In a press statement released in July, she said: “The current HEA legislation is almost fifty years old, and reflects a different era. The proposed new legislation will address the need for best practice regulatory models for higher education, the transformation of the higher education landscape and the requirement to prioritise the interests of students and secure public accountability.”
“It is essential”, she said, “that we put in place modern legislation that underpins excellence in governance in higher education institutions, creating an environment in which the higher education sector can flourish and fully realise its potential”.
Trinity’s Fellows were not shown the submission made on behalf of College before it was sent.
Speaking to The University Times, Prof Sarah Alyn-Stacey, a Trinity Fellow who lectures in French Renaissance literature, said that Board should have been consulted in relation to the submission.
“The position of the college should be defined really by the Board”, she said. “We have a head of the College who is part of the governing body – he is not supposed to have absolute powers.”
Given that the changes have the potential to directly alter the make-up of Board, she said, “clearly, Board should have been consulted on the submission”.
Alyn-Stacey’s own individual submission to the Department of Education, seen by The University Times, said that the proposed changes “go to the heart of academic freedom”.
“I write as a Fellow of Trinity College Dublin to oppose the Government proposals which will severely damage the academic autonomy of the Irish universities”, Alyn-Stacey said.
“The proposed changes to the Universities Act of 1997 are particularly to be deplored, notably those which will impact upon the composition of the governing authorities of each university”, she wrote.
Prof Eunan O’Halpin, a professor of contemporary Irish history who sits on the College Board, also sent an individual submission, seen by The University Times, to the Department of Education.
O’Halpin wrote: “I know of no empirical basis for the argument that smaller governing authorities with more external members for HEIs [higher education institutions] will produce better governance. That heads of HEIs may well be in favour is not a convincing argument; rather the reverse.”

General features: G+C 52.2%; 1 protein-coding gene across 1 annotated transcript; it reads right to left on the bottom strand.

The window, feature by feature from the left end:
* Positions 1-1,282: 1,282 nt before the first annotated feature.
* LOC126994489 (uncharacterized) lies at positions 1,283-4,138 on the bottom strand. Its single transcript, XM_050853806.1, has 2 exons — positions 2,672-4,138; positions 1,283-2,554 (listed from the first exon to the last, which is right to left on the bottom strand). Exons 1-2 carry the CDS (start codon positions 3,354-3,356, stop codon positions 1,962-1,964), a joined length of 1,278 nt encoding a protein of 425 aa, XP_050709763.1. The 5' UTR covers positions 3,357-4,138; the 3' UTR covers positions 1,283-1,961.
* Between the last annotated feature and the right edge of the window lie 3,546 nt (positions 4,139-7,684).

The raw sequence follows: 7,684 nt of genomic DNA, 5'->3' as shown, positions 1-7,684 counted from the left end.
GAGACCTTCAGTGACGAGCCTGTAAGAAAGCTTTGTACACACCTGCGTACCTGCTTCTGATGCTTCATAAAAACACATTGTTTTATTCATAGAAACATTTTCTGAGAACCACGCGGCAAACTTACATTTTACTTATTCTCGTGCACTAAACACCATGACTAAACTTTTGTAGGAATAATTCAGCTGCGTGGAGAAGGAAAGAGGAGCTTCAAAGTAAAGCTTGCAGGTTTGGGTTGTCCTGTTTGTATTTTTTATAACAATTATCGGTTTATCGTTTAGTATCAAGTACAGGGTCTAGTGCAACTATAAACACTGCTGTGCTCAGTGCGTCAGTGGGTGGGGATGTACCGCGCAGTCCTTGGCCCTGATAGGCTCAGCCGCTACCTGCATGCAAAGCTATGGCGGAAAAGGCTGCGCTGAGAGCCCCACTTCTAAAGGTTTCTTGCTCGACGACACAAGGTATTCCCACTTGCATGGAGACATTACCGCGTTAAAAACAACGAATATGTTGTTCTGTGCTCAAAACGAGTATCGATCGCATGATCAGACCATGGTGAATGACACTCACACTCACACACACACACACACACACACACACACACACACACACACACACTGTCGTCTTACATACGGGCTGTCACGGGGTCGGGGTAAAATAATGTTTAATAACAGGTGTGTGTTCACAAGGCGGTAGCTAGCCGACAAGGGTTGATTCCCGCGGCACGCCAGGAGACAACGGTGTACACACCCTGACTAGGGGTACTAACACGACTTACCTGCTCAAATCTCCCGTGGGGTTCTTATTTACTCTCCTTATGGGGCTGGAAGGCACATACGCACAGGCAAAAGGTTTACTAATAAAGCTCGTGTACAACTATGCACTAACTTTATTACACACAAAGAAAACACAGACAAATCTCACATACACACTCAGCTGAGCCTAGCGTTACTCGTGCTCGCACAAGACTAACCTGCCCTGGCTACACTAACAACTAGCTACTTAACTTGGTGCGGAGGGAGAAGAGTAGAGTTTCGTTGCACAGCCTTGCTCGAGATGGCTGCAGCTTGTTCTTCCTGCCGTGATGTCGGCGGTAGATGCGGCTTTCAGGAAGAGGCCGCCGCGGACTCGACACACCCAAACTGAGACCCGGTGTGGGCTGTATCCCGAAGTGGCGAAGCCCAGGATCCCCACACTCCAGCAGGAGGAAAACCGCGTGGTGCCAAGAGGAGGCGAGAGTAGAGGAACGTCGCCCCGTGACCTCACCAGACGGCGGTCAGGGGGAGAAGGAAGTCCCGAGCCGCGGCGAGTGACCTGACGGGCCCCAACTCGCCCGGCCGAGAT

“I am certain of one thing”, he said. “Reducing staff representation on boards is a recipe not for enhanced strategic thinking and for improved management, but for weakening discourse about the future, for facilitating an authoritarian culture, and for lessening staff engagement with and commitment to the institution.”
Before taking his seat on the Board at Trinity, O’Halpin sat on the Board at Dublin City University (DCU).
He wrote: “From my very different experiences in two terms of governance at DCU from 1992 to 1997, where there were only a handful of staff representatives, and from 1997 to 2000 (when I left), when there was a large minority, I am convinced that having substantial staff representation increases overall collegiality and staff buy-in to innovation. DCU’s impressive record particularly in this century indicates precisely that.”
“Trinity”, he said, “has a centuries-old tradition of a kind of collegiate governance which on balance has served it well. A radical reconstitution or reduction in size of the Board would be a retrograde step, and it would result in a less consensual and more authoritarian form of university management”.
“This would be to the benefit of nobody save central administration, a body which, as in all other HEIs, requires informed scrutiny as well as general support.”
Correction: 23.38, October 9th, 2019
An earlier version of this article incorrectly stated that a call for submissions to the government regarding proposed legislative reforms to the Higher Education Act 1971 began around a year ago. In fact, a previous call for submissions on the act began a year ago. The current call opened on July 24th, 2019, giving Trinity over two months to prepare a submission.